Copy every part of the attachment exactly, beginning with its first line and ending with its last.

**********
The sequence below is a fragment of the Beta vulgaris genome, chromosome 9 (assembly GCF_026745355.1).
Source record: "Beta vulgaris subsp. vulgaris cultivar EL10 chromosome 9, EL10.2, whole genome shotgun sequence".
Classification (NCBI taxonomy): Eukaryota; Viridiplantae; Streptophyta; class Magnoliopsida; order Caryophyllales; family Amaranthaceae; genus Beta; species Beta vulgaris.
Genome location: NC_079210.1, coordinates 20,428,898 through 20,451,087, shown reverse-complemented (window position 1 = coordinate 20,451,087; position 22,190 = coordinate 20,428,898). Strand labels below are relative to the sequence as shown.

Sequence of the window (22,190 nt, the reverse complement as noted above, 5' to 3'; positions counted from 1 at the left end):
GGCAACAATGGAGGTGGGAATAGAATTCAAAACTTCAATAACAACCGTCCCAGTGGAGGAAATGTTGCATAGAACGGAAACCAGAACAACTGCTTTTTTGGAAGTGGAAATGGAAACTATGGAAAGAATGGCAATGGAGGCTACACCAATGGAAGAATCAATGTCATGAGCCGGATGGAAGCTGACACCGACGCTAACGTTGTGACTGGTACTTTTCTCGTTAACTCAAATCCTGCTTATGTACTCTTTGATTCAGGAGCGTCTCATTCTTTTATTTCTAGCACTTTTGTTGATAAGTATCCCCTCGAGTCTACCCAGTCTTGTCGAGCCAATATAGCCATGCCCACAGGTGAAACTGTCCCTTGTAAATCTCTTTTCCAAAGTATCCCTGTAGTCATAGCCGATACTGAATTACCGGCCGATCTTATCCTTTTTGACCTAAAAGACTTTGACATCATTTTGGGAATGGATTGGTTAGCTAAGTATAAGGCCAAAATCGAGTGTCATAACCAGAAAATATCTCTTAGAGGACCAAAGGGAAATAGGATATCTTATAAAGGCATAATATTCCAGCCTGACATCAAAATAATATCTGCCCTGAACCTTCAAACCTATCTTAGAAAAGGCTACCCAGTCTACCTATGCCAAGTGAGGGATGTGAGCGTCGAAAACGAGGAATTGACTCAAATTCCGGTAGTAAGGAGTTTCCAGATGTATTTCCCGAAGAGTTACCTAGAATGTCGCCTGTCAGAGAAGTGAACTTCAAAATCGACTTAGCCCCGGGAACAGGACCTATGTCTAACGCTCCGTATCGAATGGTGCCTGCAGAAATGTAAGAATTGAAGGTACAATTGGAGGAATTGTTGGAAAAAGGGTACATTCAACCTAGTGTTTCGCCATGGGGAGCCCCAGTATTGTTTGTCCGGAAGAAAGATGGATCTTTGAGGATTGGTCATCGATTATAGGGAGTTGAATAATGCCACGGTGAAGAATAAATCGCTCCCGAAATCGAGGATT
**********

The sequence below is a fragment of the Beta vulgaris genome, chromosome 9 (assembly GCF_026745355.1).
Source record: "Beta vulgaris subsp. vulgaris cultivar EL10 chromosome 9, EL10.2, whole genome shotgun sequence".
Classification (NCBI taxonomy): Eukaryota; Viridiplantae; Streptophyta; class Magnoliopsida; order Caryophyllales; family Amaranthaceae; genus Beta; species Beta vulgaris.
Genome location: NC_079210.1, coordinates 20,428,898 through 20,451,087, shown reverse-complemented (window position 1 = coordinate 20,451,087; position 22,190 = coordinate 20,428,898). Strand labels below are relative to the sequence as shown.

Sequence of the window (22,190 nt, the reverse complement as noted above, 5' to 3'; positions counted from 1 at the left end):
GGCAACAATGGAGGTGGGAATAGAATTCAAAACTTCAATAACAACCGTCCCAGTGGAGGAAATGTTGCATAGAACGGAAACCAGAACAACTGCTTTTTTGGAAGTGGAAATGGAAACTATGGAAAGAATGGCAATGGAGGCTACACCAATGGAAGAATCAATGTCATGAGCCGGATGGAAGCTGACACCGACGCTAACGTTGTGACTGGTACTTTTCTCGTTAACTCAAATCCTGCTTATGTACTCTTTGATTCAGGAGCGTCTCATTCTTTTATTTCTAGCACTTTTGTTGATAAGTATCCCCTCGAGTCTACCCAGTCTTGTCGAGCCAATATAGCCATGCCCACAGGTGAAACTGTCCCTTGTAAATCTCTTTTCCAAAGTATCCCTGTAGTCATAGCCGATACTGAATTACCGGCCGATCTTATCCTTTTTGACCTAAAAGACTTTGACATCATTTTGGGAATGGATTGGTTAGCTAAGTATAAGGCCAAAATCGAGTGTCATAACCAGAAAATATCTCTTAGAGGACCAAAGGGAAATAGGATATCTTATAAAGGCATAATATTCCAGCCTGACATCAAAATAATATCTGCCCTGAACCTTCAAACCTATCTTAGAAAAGGCTACCCAGTCTACCTATGCCAAGTGAGGGATGTGAGCGTCGAAAACGAGGAATTGACTCAAATTCCGGTAGTAAGGAGTTTCCAGATGTATTTCCCGAAGAGTTACCTAGAATGTCGCCTGTCAGAGAAGTGAACTTCAAAATCGACTTAGCCCCGGGAACAGGACCTATGTCTAACGCTCCGTATCGAATGGTGCCTGCAGAAATGTAAGAATTGAAGGTACAATTGGAGGAATTGTTGGAAAAAGGGTACATTCAACCTAGTGTTTCGCCATGGGGAGCCCCAGTATTGTTTGTCCGGAAGAAAGATGGATCTTTGAGGATTGGTCATCGATTATAGGGAGTTGAATAATGCCACGGTGAAGAATAAATCGCTCCCGAAATCGAGGATT